Toyota was outsold by General Motors in Japan for the first time in six quarters, as deliveries extended their decline after government incentives for fuel-efficient models expired last year.
Toyota outsold by General Motors in Japan
Toyota is facing a Japan problem.
The company was outsold by General Motors for the first time in six quarters, as deliveries in Japan extended their decline after government incentives for fuel-efficient models expired last year.
Toyota and its subsidiaries sold 2.48 million vehicles during the quarter ended June, just shy of the 2.49 million that GM disclosed earlier this month. Japan's largest automaker sold 8.4 per cent fewer vehicles in its home market last quarter.
Toyota's decline in Japan car sales shows a rare weak spot for a company that's forecasting its biggest profit in six years and whose stock has gained 54 per cent this year. Japanese vehicle sales have fallen steadily since the asset bubble burst in 1989, with temporary boosts from government subsidies.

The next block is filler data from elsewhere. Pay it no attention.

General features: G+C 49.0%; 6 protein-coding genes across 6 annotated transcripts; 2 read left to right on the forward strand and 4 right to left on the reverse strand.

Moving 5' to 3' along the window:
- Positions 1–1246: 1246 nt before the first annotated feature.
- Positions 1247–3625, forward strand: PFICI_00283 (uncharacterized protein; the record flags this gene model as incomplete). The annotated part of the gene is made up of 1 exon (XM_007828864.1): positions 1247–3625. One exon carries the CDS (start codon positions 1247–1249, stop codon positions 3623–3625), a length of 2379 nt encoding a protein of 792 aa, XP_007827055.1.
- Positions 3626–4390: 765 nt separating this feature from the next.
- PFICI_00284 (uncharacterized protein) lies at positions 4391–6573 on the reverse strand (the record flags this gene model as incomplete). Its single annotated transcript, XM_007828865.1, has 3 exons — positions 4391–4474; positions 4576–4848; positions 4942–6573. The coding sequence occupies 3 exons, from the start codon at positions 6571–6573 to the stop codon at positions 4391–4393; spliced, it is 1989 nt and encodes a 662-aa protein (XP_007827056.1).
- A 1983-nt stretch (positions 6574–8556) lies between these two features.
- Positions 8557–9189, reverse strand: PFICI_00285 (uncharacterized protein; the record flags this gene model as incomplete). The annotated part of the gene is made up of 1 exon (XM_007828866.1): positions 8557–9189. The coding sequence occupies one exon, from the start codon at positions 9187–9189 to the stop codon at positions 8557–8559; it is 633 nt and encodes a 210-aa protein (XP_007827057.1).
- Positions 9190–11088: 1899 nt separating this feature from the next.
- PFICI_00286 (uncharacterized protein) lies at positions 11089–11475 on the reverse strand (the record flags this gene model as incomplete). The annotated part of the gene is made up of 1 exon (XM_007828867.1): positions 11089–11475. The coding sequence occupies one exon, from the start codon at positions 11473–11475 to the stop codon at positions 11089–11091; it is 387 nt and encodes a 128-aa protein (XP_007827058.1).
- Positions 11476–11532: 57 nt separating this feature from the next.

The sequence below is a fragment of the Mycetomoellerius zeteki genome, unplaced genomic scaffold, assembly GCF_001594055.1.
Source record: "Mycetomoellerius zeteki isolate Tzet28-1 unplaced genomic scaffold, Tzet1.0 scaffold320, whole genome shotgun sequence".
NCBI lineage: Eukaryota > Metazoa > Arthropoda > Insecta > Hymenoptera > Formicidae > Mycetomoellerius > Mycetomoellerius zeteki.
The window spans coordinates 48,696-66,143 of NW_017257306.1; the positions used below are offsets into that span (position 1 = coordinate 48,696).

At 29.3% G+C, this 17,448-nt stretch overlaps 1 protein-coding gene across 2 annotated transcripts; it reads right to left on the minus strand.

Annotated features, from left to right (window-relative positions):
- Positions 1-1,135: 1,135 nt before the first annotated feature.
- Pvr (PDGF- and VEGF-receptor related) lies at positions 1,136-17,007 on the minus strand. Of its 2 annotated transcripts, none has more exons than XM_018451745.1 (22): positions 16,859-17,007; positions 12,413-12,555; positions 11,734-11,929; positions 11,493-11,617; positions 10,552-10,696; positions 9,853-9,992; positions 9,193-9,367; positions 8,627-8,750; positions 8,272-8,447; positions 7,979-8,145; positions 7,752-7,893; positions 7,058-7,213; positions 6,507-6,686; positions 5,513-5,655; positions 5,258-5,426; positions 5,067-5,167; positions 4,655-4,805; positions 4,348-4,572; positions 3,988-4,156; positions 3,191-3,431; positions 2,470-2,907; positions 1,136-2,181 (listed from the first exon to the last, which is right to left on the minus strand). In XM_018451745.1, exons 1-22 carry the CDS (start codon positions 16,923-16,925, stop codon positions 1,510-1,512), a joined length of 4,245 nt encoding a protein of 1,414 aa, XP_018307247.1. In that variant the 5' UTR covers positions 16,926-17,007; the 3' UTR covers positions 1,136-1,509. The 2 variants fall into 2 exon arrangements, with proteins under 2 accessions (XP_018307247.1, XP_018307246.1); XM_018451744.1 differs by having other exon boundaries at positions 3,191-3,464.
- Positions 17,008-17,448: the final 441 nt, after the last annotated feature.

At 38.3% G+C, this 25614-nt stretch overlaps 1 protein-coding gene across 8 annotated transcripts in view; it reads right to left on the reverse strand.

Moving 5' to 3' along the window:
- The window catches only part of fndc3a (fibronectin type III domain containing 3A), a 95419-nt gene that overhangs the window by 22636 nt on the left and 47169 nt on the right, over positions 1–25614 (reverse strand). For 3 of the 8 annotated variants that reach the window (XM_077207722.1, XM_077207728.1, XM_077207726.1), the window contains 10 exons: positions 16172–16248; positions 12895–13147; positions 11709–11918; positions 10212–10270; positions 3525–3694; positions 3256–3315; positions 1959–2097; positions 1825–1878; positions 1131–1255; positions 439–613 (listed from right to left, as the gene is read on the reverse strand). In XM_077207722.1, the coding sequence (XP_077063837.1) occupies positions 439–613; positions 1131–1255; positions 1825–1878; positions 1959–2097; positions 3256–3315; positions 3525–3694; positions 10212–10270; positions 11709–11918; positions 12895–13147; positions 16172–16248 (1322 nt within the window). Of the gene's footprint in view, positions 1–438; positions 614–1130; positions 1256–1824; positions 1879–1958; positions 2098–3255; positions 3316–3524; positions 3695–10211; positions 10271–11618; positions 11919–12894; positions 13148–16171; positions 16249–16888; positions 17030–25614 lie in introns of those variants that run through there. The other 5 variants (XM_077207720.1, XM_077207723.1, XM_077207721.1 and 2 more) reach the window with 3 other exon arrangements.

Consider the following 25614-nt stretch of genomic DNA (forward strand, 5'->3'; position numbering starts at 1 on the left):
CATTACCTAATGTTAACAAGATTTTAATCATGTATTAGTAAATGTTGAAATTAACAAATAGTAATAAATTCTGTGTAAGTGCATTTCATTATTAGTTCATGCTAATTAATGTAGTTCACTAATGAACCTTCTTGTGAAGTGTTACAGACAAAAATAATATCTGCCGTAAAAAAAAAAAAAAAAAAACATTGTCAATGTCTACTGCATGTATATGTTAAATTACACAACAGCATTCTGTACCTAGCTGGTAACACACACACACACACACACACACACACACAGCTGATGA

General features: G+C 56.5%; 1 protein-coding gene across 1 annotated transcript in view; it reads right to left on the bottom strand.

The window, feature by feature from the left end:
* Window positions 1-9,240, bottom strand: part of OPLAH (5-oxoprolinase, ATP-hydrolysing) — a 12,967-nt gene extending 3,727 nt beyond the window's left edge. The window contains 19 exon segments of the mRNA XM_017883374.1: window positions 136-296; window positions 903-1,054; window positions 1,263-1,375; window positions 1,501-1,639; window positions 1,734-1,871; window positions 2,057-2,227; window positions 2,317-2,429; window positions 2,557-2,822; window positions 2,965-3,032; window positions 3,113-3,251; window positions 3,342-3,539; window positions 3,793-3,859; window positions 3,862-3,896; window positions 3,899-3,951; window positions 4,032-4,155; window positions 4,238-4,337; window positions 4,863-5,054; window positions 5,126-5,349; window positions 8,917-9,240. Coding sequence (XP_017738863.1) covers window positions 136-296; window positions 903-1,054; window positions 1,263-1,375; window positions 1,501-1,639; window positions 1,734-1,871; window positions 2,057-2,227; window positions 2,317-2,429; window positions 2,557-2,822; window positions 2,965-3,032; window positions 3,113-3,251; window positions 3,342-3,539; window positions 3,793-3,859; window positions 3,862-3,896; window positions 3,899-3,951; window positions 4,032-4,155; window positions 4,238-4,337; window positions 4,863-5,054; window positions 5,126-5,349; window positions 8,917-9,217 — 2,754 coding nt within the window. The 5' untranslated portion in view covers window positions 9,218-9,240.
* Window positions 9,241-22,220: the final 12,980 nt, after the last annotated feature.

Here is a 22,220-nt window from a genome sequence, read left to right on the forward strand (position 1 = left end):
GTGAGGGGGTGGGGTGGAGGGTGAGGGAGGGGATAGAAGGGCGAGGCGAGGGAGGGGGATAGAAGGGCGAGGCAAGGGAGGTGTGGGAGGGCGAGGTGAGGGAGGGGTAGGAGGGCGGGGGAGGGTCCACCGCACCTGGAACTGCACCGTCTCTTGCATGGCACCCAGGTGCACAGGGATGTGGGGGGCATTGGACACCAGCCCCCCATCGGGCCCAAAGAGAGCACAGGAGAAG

"The decline in Japan will continue," said Jun Nokuo, an analyst with researcher RL Polk & Co in Tokyo. "It is an aging society and the population is shrinking. At the same time, the popularity of cars is declining because public transportation is easy to use."
Toyota's sales in the first six months of this year dropped 1.2 per cent to 4.91 million units. GM sold 4.85 million vehicles in the first half and Volkswagen delivered 4.7 million, according to the companies.
Toyota has been projecting since late December that sales will climb to almost 10 million units – a milestone no automaker has ever breached – in 2013.
Japan's largest manufacturer has an ever bigger buffer in the yen, whose decline has been bolstering the value of Japanese exports. Toyota, which reports earnings on August 2, probably saw profit last quarter surge 48 per cent to the highest in more than five years, according to the average analyst estimate compiled by Bloomberg.
The yen has weakened more than 12 per cent against the dollar this year and this week traded at ¥100 versus the greenback. The Japanese currency may weaken to ¥105 in the fourth quarter, according to the median of estimates compiled by Bloomberg.
* Bloomberg News